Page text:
Worth a thousand words

tporter@lsjournal.comMay 24, 2013 

  • 4 Number of novels Jennifer Brown, a 1990 graduate of Lee’s Summit High School, has had published.

Jennifer Brown had trouble finding her niche, but once she discovered it, there has been no looking back.

The former Lee’s Summit resident and 1990 Lee’s Summit High School graduate will celebrate the national release of her latest novel, “Thousand Words,” with a launch party at 2 p.m. May 25 at Reader’s World, 983 N.E. Rice Rd.

Published by Little, Brown Books for Young Readers, “Thousand Words” is the story of a young high school girl who takes a photo of herself at a swim party – without clothing – and sends it to her boyfriend as a going-away-to-college gift for him. After the couple calls it quits on the relationship, the boyfriend forwards the picture, and the photo goes viral, spreading throughout the girl’s high school and surrounding communities.

The fall out from the so-called sexting photo runs the gamut, and Brown, as the author, had plenty of fodder to work with to develop the story.

“It’s kind of timely,” Brown said May 22 from her home in Liberty, a day after the official release of her fourth book. “I do a lot of school visits, and over the years, I’ve had a lot of teachers and librarians talk to me about some of the problems that their district has had with cyber-bullying, bullying over cell phones and those kinds of photos being sent around as well.

“My first book centers on bullying, so when I visit a school it opens up a lot of conversation for that kind of thing. I realized after talking to many teachers about this, that this was something that needed to be addressed or talked about it.”

Brown has penned three other novels – “Perfect Escape,” “Bitter End,” and “Hate List.”

“Hate List,” Brown’s debut published in 2009, was selected as an ALA Best Book for Young Adults in 2010, was honored as the Missouri Gateway Readers Award winner for 2011-2012, received a VOYA “Perfect Ten,” and also notched a School Library Journal Best Book of the Year honor.

Brown’s second offering, “Bitter End,” received starred reviews from Publishers Weekly and VOYA, and is listed on the YALSA 2012 Best Fiction for Young Adults. The book is also a Gateway Readers Award nominee for the 2013-14 school year.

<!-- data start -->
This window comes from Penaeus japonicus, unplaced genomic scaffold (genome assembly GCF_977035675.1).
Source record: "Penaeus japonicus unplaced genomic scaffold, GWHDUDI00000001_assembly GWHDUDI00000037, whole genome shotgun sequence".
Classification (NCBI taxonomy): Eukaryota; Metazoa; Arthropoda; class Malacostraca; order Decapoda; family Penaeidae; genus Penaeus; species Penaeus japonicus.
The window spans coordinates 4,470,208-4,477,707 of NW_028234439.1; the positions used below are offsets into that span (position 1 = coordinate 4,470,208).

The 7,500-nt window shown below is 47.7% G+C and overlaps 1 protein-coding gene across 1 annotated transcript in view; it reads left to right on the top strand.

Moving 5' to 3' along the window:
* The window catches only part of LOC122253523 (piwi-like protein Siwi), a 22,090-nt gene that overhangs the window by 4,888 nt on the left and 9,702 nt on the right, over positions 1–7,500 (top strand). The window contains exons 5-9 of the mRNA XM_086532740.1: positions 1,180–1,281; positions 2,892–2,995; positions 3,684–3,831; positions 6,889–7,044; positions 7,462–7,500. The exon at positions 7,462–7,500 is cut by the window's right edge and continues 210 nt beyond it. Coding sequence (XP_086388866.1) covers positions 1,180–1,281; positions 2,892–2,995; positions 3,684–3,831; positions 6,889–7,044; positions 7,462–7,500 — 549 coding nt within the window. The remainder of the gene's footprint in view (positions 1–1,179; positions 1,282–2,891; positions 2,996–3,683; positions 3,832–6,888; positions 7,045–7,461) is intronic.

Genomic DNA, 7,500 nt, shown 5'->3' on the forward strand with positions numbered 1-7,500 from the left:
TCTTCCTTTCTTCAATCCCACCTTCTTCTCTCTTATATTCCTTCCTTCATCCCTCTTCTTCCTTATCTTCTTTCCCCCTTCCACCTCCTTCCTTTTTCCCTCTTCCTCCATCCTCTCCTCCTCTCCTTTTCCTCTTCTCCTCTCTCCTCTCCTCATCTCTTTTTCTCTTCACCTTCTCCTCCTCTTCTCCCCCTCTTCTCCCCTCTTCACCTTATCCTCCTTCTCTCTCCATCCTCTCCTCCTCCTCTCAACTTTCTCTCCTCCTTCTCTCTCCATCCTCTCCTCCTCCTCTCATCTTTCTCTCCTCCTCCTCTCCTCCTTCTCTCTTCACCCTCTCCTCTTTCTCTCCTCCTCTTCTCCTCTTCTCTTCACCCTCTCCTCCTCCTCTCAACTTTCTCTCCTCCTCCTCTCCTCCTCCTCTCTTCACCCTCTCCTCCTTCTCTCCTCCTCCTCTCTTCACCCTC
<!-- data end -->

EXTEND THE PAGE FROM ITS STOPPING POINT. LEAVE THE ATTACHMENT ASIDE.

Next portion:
“She’s always topical with her books,” said Jaime York, assistant manager at Reader’s World and a former classmate of Brown’s at Lee’s Summit High. “She aims at teenagers and that really helps a dialogue to happen between everyone and get the information out there. The new book is about the consequences of sexting, which runs rampant now. She’s very in tuned with what’s going on in the teenage world.”

York reached out to Brown to get the ball rolling on her launch party for “Thousand Words.”

“On a whim, I just remembered that she was a writer and she was local,” York said. “I thought, ‘why not reach out?’ I found out she had a new book and I wanted to see if she wanted to do something here. Luckily enough, it’s going to be a launch party for her. We’re very excited to have her here, and we’re looking forward for it to happen. It should be a good time.”

Christian Apodaca, manager or Reader’s World, said a national author celebrating the release of her latest book in Lee’s Summit is a great coup for readers in the area.

“She decided she wanted to do it locally; kind of bring it back home,” Apodaca said of Brown’s launch party, which will include gift bag giveaways. “That’s what she decided. We’re just lucky to have her.”

As for Brown finding her niche, she said the process of discovering her true writing voice was well worth the wait it took to score her first book deal. She started writing her initial book in 2000, retained an agent in 2006 and published “Hate List” three years later.

“It took me a really long time,” Brown said of her journey to being a published author. “It was amazing. Gosh, I had been working on it for so long, it was like a dream come true. I didn’t think it would actually happen. After awhile you kind of get numb to the rejection letters.

“I got hundreds of rejection letters over the years. The best way for me to get over those was to remind myself that getting rejection letters means I’m in the business. The other thing I did was to just keep writing; keep working on new stuff. If one isn’t working, the other might work.”

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